The proportion of Australians aged 60 and over is rising, and there is a projected tripling of those with dementia by 2050. It is commonly known that dementia is characterised by impaired memory but less well known is the fact that those with dementia are acutely sensitive to the social and built environment. Therefore, not surprisingly, dementia patients find hospitals, with their many strangers, bleeping electronic noises and moveable equipment, disturbing.
In the latest issue of the Australian Journal of Rural Health, Kasia Bail and others explore this topic in relation to the increased challenges posed by dementia patients in rural areas. Being diagnosed with dementia often leads to increasing length of hospital stay for older people, with adverse experiences and increased mortality, particularly for those in remote areas.
The researchers found that non-traditional methods of service delivery such as telehealth and the use of nurse practitioners are increasingly being used for those with dementia in rural and remote areas.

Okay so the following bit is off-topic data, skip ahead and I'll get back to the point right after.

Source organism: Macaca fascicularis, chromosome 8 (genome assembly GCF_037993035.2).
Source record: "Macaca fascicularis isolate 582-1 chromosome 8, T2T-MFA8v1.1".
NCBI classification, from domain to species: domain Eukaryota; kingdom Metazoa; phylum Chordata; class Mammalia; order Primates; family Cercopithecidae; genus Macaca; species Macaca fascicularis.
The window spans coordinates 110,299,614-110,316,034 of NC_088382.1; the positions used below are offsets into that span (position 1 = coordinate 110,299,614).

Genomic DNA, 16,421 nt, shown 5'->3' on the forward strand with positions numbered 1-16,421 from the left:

The August issue of AJRH also includes two reports on the physical and mental health of young people: ‘Health outcomes of eating disorder clients in a rural setting’ by Tierney Sheridan and others and ‘Perceptions of body satisfaction and desired weight loss among Tasmanian adolescents’ by Clarissa J Hughes.
Learn more about AJRH at www.ruralhealth.org.au/ajrh and access AJRH contents at onlinelibrary.wiley.com/journal/10.1111/(ISSN)1440-1584